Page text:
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Peruvian Culture

More than any other Andean country, Peru embodies all the conflicts, cultures, and contradictions of Latin American civilization. The city of Cusco was the seat of the Inca Empire until the arrival of Spanish conquistador Francisco Pizarro in 1531, executing the rival princes Huáscar and Atahualpa, and bringing about the long and bloody reign of Spanish and Catholic domination, which was justified by defining the indigenous peoples of the Inca empire as “savages.”

However, up until then the Incas had demonstrated an impressive capacity for building and design, culminating in the archeological landmark, Machu Pichu. Music figured prominently in pre-Colombian Peruvian life, with songs and pan flutes integrated into the daily tasks of work. Many folk songs from that epoch are still sung today. There were also long-established traditions of dance, often used in religious rituals. High quality sculpture, pottery, textiles, and jewelry were hallmarks of Inca culture.

But with subjugation came integration, as the Spanish introduced string instruments, such as harps and guitars, to native musical customs. And in the ensuing four hundred-plus years, as races and cultures have mixed, so have traditions. The work of Peruvian composer Andres Sas combines classical European with native Inca melodies. The arrival of African slaves in the 19th century, as well as Chinese and Japanese laborers for the construction of railways, added to the complexity of Peru’s historical diversity.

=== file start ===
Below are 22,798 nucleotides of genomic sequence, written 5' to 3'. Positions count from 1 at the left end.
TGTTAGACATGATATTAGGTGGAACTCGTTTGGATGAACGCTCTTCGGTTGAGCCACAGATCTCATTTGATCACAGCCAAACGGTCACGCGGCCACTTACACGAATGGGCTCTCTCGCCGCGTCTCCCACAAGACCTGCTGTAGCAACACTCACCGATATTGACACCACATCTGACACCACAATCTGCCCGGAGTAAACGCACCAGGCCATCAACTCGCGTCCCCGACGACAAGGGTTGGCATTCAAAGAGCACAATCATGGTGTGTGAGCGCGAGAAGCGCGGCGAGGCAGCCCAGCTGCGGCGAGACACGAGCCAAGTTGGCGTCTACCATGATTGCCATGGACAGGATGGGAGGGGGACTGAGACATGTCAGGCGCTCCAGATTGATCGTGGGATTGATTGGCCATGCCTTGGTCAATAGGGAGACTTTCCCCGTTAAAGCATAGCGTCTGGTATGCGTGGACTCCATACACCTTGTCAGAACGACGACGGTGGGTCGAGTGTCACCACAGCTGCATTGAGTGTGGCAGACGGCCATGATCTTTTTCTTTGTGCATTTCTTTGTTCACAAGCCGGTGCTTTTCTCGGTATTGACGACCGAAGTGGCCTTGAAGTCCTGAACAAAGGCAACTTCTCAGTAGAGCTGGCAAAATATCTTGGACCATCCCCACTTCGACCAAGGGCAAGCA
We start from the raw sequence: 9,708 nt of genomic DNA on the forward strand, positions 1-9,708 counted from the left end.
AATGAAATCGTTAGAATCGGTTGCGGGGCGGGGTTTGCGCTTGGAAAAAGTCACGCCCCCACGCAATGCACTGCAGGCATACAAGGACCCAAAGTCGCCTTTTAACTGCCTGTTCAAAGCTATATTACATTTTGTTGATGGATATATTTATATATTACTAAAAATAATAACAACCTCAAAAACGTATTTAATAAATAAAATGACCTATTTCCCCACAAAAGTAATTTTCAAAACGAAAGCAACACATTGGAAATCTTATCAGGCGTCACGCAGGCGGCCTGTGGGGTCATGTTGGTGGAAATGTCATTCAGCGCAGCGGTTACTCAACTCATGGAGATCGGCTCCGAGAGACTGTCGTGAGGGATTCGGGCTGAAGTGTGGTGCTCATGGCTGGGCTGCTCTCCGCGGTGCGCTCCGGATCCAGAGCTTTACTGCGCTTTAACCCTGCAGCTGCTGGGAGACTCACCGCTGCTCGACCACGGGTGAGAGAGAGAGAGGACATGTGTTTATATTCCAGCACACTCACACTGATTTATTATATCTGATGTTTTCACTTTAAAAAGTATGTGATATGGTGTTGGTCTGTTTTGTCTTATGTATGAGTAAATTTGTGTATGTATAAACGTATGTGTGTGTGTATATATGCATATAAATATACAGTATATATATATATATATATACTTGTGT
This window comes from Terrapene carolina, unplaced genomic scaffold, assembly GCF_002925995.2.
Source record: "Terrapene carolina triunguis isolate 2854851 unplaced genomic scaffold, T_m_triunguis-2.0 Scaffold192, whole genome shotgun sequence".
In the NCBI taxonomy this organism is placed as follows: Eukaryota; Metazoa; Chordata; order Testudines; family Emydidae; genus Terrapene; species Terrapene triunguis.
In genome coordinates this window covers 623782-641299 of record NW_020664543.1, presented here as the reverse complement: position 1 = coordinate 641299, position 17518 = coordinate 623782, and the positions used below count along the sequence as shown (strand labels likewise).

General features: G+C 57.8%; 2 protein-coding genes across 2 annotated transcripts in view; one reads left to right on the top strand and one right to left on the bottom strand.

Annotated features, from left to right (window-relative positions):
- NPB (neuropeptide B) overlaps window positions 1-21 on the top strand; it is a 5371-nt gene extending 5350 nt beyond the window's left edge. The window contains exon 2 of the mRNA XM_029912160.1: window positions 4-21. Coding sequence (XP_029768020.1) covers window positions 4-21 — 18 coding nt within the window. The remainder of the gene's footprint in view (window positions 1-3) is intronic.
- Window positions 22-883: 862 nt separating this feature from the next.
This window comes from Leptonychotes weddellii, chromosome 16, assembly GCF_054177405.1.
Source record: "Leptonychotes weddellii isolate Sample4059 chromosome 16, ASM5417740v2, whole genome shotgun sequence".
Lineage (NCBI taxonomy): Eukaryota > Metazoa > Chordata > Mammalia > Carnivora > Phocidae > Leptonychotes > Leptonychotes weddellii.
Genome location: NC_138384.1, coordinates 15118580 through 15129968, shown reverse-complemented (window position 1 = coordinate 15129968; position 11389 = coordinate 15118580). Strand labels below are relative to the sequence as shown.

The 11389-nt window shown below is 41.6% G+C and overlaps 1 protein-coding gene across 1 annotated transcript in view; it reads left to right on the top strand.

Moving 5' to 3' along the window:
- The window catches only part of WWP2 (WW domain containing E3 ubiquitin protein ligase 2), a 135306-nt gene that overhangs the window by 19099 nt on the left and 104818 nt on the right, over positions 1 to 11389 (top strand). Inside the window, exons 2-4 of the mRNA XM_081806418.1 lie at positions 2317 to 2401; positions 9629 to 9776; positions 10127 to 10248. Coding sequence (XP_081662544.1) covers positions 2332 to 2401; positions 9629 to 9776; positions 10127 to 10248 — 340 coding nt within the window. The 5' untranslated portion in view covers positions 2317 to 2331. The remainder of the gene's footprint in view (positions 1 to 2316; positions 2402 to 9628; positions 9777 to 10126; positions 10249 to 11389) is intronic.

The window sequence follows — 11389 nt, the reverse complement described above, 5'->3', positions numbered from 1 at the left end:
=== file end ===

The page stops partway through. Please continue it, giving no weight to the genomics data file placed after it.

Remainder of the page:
Architecturally, cities such as Cusco still retain the imprint of their Inca past, while often times integrating the styles of European colonialism, which itself has left an impressive legacy in architectural symbols of churches and public buildings. Peru is also notable for a rich, and often very experimental, literary tradition that has attracted worldwide interest, most notably the works of Mario Vargas Llosa.

Here are some related tips to help plan your trip to Peru: Museums in Peru, Arequipa’s Phantoms, Art , Music in Peru, Yma Sumac - The Pop Life of an Andean Princess, Peru Dance and Theatre, Literature In Peru and Peruvian Cinema: From Crisis To Opportunity.

By de
13 Jun 2012

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